Video: Identifying the Division Expression That Has a Certain Quotient

Which of the following division expressions has a quotient of 2/3? [A] 2/9 ÷ 6/7 [B] 1/4 ÷ 1/7 [C] 2/3 ÷ 4/7 [D] 4/9 ÷ 2/3 [E] 3/4 ÷ 1/6

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Video Transcript

Which of the following division expressions has a quotient of two-thirds? Two-ninths divided by six-sevenths. One-quarter divided by one-seventh. Two-thirds divided by four-sevenths. Four-ninths divided by two-thirds. Or three-quarters divided by one-sixth.

Each of the division expressions in this question involves a fraction being divided by another fraction. Dividing two fractions can be a tricky concept to understand. We’re looking for a division that has a quotient of two-thirds. Remember that, in a division calculation, the quotient is the answer. The amount that we get when we divide one number by another number. Let’s remind ourselves how to divide two fractions. We keep the first fraction the same. But we turn the second fraction upside down. So the denominator becomes the numerator. And the numerator becomes the denominator. The second thing we do is to swap the division symbol for a multiplication. And we multiply the two fractions together.

Remember, when we multiply two fractions, we can simply multiply the numerator and then the denominator. Two times seven equals 14. And nine sixes are 54. The quotient is 14 over 54. This doesn’t say two-thirds. But remember, it may still be worth two-thirds. So we need to simplify it as far as we can. We can divide by the numerator and the denominator by two. So the answer is worth seven twenty-sevenths. Our first calculation does not have a quotient of two-thirds.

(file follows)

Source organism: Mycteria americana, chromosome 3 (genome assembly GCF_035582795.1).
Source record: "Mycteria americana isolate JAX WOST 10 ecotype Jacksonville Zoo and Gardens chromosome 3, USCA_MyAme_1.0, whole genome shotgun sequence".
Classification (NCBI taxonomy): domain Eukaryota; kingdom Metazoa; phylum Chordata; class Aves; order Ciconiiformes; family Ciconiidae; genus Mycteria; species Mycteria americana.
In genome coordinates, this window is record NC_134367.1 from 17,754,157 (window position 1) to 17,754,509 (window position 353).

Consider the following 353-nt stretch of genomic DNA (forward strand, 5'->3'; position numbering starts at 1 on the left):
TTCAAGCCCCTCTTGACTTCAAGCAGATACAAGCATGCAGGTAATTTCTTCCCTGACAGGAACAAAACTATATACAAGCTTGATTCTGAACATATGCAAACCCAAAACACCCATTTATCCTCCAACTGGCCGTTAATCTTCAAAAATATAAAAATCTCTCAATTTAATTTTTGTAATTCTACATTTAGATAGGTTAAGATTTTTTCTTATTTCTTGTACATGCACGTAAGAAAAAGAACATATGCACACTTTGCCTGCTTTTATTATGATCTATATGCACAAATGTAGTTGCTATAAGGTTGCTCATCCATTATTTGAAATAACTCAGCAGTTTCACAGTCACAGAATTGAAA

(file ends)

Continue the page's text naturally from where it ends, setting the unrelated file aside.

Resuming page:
Let’s try the second. Swap the second fraction around. And then turn the calculation into a multiplication. One times seven equals seven. And four multiplied by one equals four. This time, the answer is an improper fraction. It’s greater than one. Two-thirds is less than one. So this calculation doesn’t have a quotient of two-thirds either.

Onto the third division. Swap the numerator and the denominator. Change from a division into a multiplication. And then multiply. Two times seven equals 14. And three times four equals 12. Again, our fraction is an improper fraction. The numerator is larger than the denominator. This means it’s greater than one. So even though we could simplify this fraction, we could divide both the numerator and denominator by two. It’s not worth doing because we know that it’s not gonna have a value of two-thirds. Two-thirds is less than one.

Onto our fourth calculation. Step one. Step two. Step three. Four times three is 12. And nine times two equals 18. This time, the numerator is less than the denominator. Could this be worth two-thirds? Let’s simplify the fraction. Both numbers are multiples of six. So let’s divide by six. 12 divided by six equals two. And 18 divided by six equals three. The quotient is worth two-thirds. We found the division expression that has a quotient that’s worth two-thirds.

There was only one more division left. So we might as well just check that our answer is correct and check that this isn’t worth two-thirds. Step one. Step two. And then multiply. Three multiplied by six is 18. And four multiplied by one equals four. It’s another fraction that’s greater than one whole. And so we’ve identified the division expression that has a quotient of two-thirds. We calculated that four-ninths divided by two-thirds had a quotient of twelve eighteenths. And this could be simplified to two-thirds.

So we know the division expression that has a quotient of two-thirds is four-ninths divided by two-thirds.

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